South Korea may stop Apple developers from having to use the tech giant’s payment system

South Korea's telecommunications regulator says that Apple and Alphabet’s Google have abused their dominant app market position and warned of possible fines totaling up to US$50.5 million.

South Korea is “likely” to bar Apple and Google from requiring software developers to use their payment systems, “effectively stopping them from charging commissions on in-app purchases,” reports Reuters.

The article says the government is “expected on Tuesday” to approve an amendment to the Telecommunications Business Act. If approved it will be put to a final vote on Wednesday

This isn’t Apple’s first issues with the South Korean government. Apple Korea has been criticized by local mobile carriers for passing the costs for smartphone sales —  including advertising costs, launch events and repair costs — to them. The FTC has reviewed details of the U.S. firm’s contracts with South Korean mobile telecoms carriers. The commission is South Korea’s regulatory authority for economic competition.

In the past, the FTC said it would review detailed corrective measures crafted by Apple Korea and decide whether to approve them. Under South Korean law, an applicant is required to state a correction scheme necessary to restore competition practices or to improve business practices, and to remedy or prevent damage to consumers and other business entities.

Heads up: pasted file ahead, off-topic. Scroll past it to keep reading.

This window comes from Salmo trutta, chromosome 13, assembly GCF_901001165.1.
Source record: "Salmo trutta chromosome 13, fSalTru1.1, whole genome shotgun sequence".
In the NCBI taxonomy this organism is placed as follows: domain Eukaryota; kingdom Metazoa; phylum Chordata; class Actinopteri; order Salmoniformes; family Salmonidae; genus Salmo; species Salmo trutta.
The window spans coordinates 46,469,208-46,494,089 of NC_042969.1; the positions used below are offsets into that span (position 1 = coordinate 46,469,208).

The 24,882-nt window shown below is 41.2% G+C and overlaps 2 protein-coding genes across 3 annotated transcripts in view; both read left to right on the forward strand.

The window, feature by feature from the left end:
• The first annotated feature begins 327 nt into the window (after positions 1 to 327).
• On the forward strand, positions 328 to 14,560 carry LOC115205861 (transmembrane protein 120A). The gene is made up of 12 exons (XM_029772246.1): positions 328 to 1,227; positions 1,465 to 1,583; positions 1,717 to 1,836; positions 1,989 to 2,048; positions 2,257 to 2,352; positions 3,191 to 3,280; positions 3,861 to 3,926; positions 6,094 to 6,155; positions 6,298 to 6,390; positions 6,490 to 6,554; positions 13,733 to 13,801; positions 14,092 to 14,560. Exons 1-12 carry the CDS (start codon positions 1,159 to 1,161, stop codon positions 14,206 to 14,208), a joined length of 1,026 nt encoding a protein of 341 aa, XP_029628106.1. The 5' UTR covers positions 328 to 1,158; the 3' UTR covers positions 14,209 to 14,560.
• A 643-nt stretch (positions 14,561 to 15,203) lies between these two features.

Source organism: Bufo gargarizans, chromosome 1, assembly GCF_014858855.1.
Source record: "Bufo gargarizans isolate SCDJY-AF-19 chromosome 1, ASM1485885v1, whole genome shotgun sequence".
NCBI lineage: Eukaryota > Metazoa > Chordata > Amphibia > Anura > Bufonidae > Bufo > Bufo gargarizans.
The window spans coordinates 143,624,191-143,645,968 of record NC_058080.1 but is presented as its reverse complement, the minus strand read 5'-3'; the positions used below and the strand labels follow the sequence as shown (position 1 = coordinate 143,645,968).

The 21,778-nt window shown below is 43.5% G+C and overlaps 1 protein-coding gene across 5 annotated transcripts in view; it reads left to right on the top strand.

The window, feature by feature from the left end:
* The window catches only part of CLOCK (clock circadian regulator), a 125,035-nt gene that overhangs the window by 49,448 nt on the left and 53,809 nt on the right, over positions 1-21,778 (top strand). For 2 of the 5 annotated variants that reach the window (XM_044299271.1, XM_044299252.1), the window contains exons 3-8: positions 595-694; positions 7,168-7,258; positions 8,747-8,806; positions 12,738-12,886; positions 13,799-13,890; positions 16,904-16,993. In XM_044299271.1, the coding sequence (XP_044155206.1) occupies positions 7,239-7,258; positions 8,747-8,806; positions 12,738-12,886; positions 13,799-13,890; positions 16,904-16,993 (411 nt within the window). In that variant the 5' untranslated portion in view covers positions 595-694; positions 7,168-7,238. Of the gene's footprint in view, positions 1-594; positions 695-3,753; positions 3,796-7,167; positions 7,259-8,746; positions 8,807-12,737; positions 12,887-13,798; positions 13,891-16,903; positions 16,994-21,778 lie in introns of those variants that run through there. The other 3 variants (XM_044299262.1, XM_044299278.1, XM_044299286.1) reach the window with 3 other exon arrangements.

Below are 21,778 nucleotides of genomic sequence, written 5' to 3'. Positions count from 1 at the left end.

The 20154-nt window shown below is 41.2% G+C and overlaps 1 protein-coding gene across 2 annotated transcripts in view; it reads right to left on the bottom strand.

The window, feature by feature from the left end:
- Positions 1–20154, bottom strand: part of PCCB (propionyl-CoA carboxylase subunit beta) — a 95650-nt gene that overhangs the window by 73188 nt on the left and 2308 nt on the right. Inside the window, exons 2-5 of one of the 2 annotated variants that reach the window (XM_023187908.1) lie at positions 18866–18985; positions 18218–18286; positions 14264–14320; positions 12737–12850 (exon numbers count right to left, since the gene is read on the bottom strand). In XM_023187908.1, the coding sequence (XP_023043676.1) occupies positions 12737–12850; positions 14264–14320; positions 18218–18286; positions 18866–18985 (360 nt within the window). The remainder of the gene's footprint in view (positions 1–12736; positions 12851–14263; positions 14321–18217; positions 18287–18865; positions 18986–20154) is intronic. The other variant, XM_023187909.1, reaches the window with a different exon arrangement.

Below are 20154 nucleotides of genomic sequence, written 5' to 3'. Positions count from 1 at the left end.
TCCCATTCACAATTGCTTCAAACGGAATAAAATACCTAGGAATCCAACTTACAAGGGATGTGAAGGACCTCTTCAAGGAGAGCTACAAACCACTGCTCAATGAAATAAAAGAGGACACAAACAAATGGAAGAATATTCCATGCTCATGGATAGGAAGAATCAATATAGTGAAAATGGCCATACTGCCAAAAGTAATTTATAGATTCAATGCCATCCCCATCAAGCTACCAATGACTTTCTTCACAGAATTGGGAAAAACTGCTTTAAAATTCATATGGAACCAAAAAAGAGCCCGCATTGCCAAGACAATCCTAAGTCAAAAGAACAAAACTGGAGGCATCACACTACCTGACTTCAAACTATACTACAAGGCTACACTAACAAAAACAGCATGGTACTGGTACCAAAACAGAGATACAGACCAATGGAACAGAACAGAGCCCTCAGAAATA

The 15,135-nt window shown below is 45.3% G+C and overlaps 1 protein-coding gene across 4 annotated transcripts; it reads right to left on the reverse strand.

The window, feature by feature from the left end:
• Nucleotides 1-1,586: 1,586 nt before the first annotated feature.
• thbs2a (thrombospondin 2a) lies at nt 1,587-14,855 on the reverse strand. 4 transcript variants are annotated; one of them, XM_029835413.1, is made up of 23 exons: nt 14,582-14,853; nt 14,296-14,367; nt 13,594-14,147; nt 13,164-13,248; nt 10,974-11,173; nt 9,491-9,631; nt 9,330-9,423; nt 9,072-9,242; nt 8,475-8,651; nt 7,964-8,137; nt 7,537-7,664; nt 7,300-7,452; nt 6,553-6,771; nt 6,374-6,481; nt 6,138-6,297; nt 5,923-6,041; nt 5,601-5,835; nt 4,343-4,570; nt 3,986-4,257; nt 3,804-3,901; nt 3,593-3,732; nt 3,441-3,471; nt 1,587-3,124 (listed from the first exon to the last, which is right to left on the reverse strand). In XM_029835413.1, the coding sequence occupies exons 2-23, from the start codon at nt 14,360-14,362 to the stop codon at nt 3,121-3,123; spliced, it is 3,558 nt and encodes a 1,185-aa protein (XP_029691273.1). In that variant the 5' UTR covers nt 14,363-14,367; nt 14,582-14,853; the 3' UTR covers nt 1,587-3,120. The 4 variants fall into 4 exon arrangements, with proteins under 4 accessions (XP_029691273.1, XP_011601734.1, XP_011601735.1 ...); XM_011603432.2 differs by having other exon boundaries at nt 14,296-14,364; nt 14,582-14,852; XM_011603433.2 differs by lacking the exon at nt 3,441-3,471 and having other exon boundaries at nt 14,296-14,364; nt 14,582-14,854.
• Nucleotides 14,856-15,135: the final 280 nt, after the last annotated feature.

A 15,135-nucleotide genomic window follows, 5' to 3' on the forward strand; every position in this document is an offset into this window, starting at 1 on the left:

The South Korean government also has (or at least had) plans to impose taxes on Apple, Amazon, Google, and other global IT companies following growing criticism that the firms earn billions of dollars in sales there annually but pay no taxes. Under current corporate law, the government doesn’t tax global companies as they don’t have to pay taxes unless they have fixed places of business in the country.

In a statement to Reuters, Apple said the amendment “will put users who purchase digital goods from other sources at risk of fraud, undermine their privacy protections, make it difficult to manage their purchases.”

Dennis Sellers
the authorDennis Sellers
Dennis Sellers is the editor/publisher of Apple World Today. He’s been an “Apple journalist” since 1995 (starting with the first big Apple news site, MacCentral). He loves to read, run, play sports, and watch movies.